As he has for the past several years, Governor John Kasich took this year’s State of the State Address on the road to Wilmington, Ohio, near to the home of new Speaker of the House Cliff Rosenberger (R-Clarksville).  The Governor started the speech by highlighting just how far Ohio’s economy has come since he delivered his first address in 2011 – noting that in 2011 there was an $8 billion budget deficit and only $0.89 in the state’s emergency fund to a balanced budget in 2015 and an emergency fund with $1.4 billion.  He touted the fact that Ohio has had the largest tax cuts in the country, faster than average wage growth and lower unemployment than the national average.  But Governor Kasich also stressed that Ohio continues to face challenges, from an aging workforce to unpredictable economic conditions to pressure to continue to support economic growth. 

The Governor spent most of the evening advocating for the proposals contained in his FY 2016-2017 state operating budget.  He was adamant in calling for more income tax cuts as a key driver of job growth and economic investment.  Governor Kasich strongly believes that not only do high income taxes disincentivize business growth but they also drive away the state’s best and brightest residents.  The Governor proposed another $500 million in tax cuts over the biennium – primarily in cuts to income taxes for individuals and small business.  Those tax cuts, however, are funded by increases in the Commercial Activities Tax (CAT), the tobacco taxes, the sales tax, the severance tax and others:

  • CAT tax increase: The proposal would adjust the rate from 0.26 to 0.32 percent – the first adjustment since it was enacted in 2006.
  • Expansion of the sales tax base and a rate increase: 
    • The budget proposes increasing the state sales tax rate from 5.75  percent to 6.25 percent.   
    • The Governor has again proposed broadening the base to tax some  services, though a much smaller list of services than was included in  his last budget proposal – cable TV subscriptions, parking, lobbying,  public relations, market research/opinion polling, management  consulting, travel packages and tours, and debt collection services. 
  • Severance tax increase:  The Governor has proposed a fixed rate for crude oil and natural gas of 6.5% when sold at the wellhead, and a lower rate of 4.5% for natural gas and natural gas liquids when sold downstream.  It also eliminates the tax on “small, conventional natural gas producers.”

In addition to discussing the tax reform proposals, the Governor spent significant time talking about his K-12 and higher education proposals.  As the Governor stated, the budget is more than just numbers, it’s about people. The administration has once again worked on K-12 education funding in an attempt to prioritize funding to districts with lower property tax wealth and income levels so as to provide more funding to districts least able to raise local funding.  The budget would also impose new accountability standards on charter school sponsors in an attempt to weed out those sponsors not supporting their schools and students.  And the budget checks tuition growth at the state’s public universities and community colleges, while also increasing support for programs that allow high school students to obtain college credit.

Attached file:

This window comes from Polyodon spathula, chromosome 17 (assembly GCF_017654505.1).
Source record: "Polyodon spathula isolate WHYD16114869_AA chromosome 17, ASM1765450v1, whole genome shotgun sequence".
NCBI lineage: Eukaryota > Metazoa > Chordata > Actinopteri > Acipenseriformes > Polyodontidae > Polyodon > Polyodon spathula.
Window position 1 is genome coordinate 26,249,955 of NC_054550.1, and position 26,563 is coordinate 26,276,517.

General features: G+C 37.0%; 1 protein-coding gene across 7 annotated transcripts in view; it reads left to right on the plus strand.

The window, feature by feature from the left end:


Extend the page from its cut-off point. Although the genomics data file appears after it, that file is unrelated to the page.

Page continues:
Governor Kasich also devoted time to the health and human services provisions in the budget.  Despite the challenges faced in expanding Medicaid to the working poor in the last budget, Kasich proposed funding for that expansion but does require recipients earning more than 100 percent of the poverty level to pay premiums. The budget attempts to streamline social services in order to help Ohioans move up and off Medicaid.  In order to keep costs down, the Governor proposed continued payment reform to prioritize preventive care and to ensure that Medicaid pays for quality of care, not just volume of care.  He also discussed his commitment to rebuilding the state’s mental health system and the large investment in the developmental disabilities system proposed in the budget.  A new budget must be signed by the Governor by June 30, 2015, in time for the new state fiscal year.

Following recent tradition, Governor Kasich also handed out this year’s Governor’s Courage awards.  This year’s recipients included:

  • Jackie Fletcher – a nurse with Knox County Public Health who worked with the state’s Amish populations during last year’s measles outbreak, receiving on behalf of all the state’s nurses;  
  • Brittney and Shane Robinson – a couple who stopped to help car accident victims out of a burning car in Lorain County; and  
  • Lauren Hill – a Mount St. Joseph University student battling brain cancer who has raised significant funds for cancer research.